Movie Review: Eighth Grade

By: Emily Eberhart | Editor

September 12, 2018

Comedian, actor, and now director, Bo Burnham released his first ever film, Eighth Grade, this summer on July 13th, 2018. Raw and masterful, it urges people of all ages to reflect upon their most awkward stage of life: middle school. The movie follows the main character, Kayla, through her tumultuous eighth grade year. Taking place in the modern age, she battles the struggle of juggling a social media presence as she simultaneously navigates the complexities of puberty and the extreme anxiety that accompanies the process of coming of age.

Though her story can evoke intense secondhand embarrassment and discomfort in the minds of the audience, the way her story is conveyed on screen forces each and every viewer to empathize with her and to feel everything she feels as she experiences it. Perhaps what makes this film so powerful is Kayla’s innate ability to relate to the audience.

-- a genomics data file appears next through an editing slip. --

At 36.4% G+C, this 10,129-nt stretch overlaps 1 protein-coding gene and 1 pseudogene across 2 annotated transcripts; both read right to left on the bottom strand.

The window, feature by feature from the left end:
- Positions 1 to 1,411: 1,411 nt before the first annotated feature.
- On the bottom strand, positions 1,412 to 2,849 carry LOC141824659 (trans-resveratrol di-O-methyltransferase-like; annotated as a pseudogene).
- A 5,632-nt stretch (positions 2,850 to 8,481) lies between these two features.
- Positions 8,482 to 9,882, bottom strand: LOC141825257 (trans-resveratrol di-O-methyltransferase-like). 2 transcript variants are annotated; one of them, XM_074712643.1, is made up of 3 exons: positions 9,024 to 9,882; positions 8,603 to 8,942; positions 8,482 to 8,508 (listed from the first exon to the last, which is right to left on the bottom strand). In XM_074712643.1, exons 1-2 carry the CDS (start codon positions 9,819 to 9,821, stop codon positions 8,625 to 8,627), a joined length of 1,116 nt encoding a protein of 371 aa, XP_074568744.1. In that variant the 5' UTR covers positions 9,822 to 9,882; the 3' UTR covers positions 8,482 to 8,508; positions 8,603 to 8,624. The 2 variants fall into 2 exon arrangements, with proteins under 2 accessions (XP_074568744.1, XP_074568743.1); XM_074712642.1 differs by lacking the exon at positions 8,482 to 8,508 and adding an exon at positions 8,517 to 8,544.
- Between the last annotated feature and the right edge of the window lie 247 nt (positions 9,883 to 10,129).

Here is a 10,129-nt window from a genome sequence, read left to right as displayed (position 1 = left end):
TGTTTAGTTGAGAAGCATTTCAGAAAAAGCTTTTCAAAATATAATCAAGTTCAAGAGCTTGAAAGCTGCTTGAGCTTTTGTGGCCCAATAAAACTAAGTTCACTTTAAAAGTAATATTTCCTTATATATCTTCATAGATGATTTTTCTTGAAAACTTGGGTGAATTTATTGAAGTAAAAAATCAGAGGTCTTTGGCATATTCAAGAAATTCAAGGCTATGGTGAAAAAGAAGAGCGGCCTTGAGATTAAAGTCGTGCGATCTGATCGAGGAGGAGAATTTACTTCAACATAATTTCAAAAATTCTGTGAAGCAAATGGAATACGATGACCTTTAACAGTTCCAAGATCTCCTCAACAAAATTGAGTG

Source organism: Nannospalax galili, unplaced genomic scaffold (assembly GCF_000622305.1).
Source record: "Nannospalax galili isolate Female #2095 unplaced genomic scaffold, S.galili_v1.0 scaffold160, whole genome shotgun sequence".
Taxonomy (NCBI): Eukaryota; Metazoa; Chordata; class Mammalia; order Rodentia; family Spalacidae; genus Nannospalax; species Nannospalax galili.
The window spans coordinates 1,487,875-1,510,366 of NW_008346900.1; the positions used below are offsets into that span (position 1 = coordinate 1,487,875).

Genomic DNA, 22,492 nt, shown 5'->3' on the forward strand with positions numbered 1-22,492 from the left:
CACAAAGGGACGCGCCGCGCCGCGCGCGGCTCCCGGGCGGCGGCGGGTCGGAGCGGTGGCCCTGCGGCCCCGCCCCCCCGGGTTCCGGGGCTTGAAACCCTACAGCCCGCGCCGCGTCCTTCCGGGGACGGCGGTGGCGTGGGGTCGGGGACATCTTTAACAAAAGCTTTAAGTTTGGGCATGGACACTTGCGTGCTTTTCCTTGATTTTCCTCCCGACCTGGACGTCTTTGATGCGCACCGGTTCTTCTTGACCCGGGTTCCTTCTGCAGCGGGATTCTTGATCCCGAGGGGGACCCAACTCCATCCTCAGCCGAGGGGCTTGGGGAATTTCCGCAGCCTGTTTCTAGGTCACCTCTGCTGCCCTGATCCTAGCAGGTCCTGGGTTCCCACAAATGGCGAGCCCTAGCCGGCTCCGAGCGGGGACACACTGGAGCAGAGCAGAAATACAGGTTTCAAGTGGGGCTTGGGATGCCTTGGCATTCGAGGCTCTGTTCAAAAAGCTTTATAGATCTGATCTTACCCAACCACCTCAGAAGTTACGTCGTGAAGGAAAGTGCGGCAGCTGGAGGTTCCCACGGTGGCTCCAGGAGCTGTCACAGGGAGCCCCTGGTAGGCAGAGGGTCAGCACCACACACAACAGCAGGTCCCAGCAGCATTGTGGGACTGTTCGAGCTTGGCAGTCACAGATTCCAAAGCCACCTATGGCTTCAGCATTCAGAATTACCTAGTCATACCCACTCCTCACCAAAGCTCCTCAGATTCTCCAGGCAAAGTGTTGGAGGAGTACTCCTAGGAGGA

“Middle school was really rough for me,” senior, Sam Chen recalls of her prepubescent years. “I floated around under the radar and was just really awkward and didn’t have any friends at all.”

Similarly, senior, Daisy Frauenzimmer remembers her hectic experience through eighth grade. “I remember being really uncomfortable in social situations,” she said, thinking in retrospect. “It was hard to make new friends because trying to hang out with new people felt so awkward to me.”

Despite the greater theme of this movie revolving around social media and its role in growing up in the modern age, the movie manages to comfort today’s middle schoolers while also appealing to those who experienced middle school long before modern technology. From uncomfortable pool parties, to struggling with confidence, Eighth Grade encaptures a collective experience and presents it on the big screen.

Print Friendly, PDF & Email

Be the first to comment

Leave a Reply

Your email address will not be published.